A Victory for Mainstream Politics in Indonesia
Organising elections in huge countries like India and Indonesia is a logistical nightmare. Both countries held general elections in April, which proceeded relatively peacefully despite the many flaws. Although it is widely accepted that holding general elections is the easiest part of the democratic process, Indonesia is today regarded as the third largest democracy in the world. It is only ten years since it shook itself free of a 32-year authoritarian regime and rejoined the ranks of the world’s democratic regimes.
Indonesia is the largest archipelago in the world with no fewer than 17,000 islands and a population of 232 million. Although there were 171 million registered voters, the number of people who cast their votes on 9 April was 104 million, a 61 percent turnout as compared to 84 percent in 2004 and an even higher percentage in 1999. No fewer than 67 million people failed to vote for one reason or another. Another worrying feature was the huge number of 17 million invalid votes.
It is generally accepted that the General Elections Commission (KPU) performed woefully in its compilation of voter lists and failed to ensure that voters were properly informed about voting procedures. That was especially important given the large number of parties contesting for seats and the fact that voters cast votes not only for the national parliament but also for a regional representatives council and provincial and district assemblies. For the first time, voters were required to mark their choice with a tick instead of piercing the ballot paper, a change that might have confused people not accustomed to using a pencil or pen.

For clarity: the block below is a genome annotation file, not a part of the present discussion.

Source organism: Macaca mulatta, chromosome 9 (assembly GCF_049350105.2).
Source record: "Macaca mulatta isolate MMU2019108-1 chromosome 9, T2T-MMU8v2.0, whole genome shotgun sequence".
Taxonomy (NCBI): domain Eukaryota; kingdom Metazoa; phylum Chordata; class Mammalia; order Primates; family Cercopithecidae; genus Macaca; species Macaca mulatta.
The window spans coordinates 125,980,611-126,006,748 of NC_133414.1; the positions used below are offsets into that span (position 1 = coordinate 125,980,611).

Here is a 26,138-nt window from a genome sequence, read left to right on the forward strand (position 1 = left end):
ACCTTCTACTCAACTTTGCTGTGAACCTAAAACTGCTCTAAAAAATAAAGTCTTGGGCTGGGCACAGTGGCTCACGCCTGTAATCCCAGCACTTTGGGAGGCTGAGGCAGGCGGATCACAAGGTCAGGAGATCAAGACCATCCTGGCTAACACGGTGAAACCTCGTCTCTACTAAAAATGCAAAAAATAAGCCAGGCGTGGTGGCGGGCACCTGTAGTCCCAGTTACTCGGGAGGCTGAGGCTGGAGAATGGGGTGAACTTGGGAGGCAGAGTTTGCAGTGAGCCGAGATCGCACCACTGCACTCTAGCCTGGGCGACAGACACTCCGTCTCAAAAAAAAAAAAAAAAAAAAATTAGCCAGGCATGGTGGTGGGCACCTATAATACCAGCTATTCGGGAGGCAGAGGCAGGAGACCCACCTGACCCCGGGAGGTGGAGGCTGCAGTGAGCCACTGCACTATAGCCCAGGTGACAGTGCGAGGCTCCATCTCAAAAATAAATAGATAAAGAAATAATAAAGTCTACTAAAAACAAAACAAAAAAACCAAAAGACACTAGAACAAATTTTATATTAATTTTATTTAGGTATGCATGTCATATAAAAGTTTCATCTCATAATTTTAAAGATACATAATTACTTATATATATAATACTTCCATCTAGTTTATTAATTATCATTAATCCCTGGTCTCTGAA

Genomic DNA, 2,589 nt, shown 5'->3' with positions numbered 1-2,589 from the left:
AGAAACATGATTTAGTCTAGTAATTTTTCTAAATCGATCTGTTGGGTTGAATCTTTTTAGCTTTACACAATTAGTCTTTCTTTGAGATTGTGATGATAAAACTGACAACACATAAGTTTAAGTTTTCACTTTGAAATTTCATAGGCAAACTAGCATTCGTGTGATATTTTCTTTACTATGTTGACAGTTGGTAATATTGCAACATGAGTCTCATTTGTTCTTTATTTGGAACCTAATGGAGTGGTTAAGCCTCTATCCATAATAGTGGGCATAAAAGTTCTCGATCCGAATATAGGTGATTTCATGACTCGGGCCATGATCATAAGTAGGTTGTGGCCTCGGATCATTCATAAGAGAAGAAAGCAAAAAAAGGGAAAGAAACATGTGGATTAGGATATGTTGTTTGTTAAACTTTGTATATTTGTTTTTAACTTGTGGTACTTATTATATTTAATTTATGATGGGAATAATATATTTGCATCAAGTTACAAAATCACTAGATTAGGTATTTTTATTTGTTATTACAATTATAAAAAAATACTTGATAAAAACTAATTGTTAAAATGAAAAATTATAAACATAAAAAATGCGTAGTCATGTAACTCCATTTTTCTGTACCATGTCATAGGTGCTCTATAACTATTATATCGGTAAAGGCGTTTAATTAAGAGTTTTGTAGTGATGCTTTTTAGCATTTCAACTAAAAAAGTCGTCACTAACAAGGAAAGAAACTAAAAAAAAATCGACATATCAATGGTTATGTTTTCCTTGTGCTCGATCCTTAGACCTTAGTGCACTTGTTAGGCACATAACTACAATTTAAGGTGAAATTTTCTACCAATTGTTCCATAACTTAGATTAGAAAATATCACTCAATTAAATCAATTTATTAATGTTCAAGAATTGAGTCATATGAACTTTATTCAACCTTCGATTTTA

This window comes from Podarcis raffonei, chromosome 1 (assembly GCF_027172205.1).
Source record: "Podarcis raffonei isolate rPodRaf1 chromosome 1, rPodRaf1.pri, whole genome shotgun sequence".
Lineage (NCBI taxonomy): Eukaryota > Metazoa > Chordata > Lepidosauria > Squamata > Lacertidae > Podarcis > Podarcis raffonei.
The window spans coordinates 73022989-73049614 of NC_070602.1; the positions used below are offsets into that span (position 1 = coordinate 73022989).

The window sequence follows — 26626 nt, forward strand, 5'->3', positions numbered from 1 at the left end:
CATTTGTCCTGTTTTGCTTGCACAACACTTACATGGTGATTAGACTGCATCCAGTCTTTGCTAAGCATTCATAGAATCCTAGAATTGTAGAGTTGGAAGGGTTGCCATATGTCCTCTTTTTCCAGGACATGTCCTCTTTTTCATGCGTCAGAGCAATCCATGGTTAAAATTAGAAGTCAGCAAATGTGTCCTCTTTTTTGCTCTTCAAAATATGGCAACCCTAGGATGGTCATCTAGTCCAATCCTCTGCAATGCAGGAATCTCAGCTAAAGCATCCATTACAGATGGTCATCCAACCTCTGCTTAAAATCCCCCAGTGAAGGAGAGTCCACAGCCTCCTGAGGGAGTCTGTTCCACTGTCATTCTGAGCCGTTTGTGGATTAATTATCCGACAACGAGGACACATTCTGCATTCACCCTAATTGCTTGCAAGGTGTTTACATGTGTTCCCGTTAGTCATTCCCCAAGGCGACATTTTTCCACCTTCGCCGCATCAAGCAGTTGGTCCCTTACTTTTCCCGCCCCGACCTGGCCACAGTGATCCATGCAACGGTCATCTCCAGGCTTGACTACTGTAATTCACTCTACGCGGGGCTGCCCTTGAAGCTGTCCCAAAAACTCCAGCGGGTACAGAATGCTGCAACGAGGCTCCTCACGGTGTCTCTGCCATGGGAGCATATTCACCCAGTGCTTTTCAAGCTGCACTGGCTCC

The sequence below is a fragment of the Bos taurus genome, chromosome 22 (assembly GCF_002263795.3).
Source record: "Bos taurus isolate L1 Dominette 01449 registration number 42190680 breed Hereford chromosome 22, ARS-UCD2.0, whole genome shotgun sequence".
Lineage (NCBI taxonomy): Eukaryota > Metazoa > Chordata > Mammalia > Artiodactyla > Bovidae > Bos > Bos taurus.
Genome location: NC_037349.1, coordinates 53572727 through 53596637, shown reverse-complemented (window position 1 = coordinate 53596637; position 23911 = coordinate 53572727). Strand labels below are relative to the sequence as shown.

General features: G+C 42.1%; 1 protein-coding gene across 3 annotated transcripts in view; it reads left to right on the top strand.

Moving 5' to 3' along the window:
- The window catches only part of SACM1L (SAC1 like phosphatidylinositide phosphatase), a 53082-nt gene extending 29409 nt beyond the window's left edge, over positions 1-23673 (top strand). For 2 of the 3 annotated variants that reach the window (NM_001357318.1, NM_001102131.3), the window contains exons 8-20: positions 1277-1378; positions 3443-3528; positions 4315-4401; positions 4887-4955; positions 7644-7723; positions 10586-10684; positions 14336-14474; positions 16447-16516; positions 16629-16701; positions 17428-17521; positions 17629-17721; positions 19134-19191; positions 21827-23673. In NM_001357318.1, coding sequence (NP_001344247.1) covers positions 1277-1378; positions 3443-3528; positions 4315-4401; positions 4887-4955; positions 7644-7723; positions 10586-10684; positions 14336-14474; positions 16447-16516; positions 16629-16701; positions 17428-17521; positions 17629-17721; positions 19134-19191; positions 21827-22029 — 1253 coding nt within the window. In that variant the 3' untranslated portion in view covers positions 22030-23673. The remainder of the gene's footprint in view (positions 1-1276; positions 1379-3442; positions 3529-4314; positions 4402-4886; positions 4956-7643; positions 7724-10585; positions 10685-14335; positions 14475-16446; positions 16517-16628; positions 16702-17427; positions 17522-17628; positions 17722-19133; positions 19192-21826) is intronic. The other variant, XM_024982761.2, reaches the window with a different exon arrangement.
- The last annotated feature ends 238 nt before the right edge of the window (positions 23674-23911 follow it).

The clear victor of the 2009 elections was Partai Demokrat, the party of President Susilo Bambang Yudhoyono (SBY). This came as no surprise. Numerous opinion polls had given the incumbent president a commanding lead in popularity ratings. His victory in the 2004 elections had been solid. In many ways his presidency was by no means an easy ride. During the past four years, Indonesia has been hit by a number of severe natural disasters, starting with the devastating tsunami in Aceh and Nias in December 2004. Then in May 2006, a massive mudflow hit East Java killing many people and rendering unusable thousands of hectares of land. Thousands of peasant families are still suffering the effects of inadequate compensation for the mudflow caused by drilling for gas by a company whose owner was a prominent member of SBY’s government. There was also a serious earthquake in Yogyakarta, Central Java two years ago. To make matters worse, the country’s economy has been badly affected by the global economic meltdown, the first effects of which were felt in April 2008, hitting the level of exports. However, the President’s popularity has not been affected by these problems.
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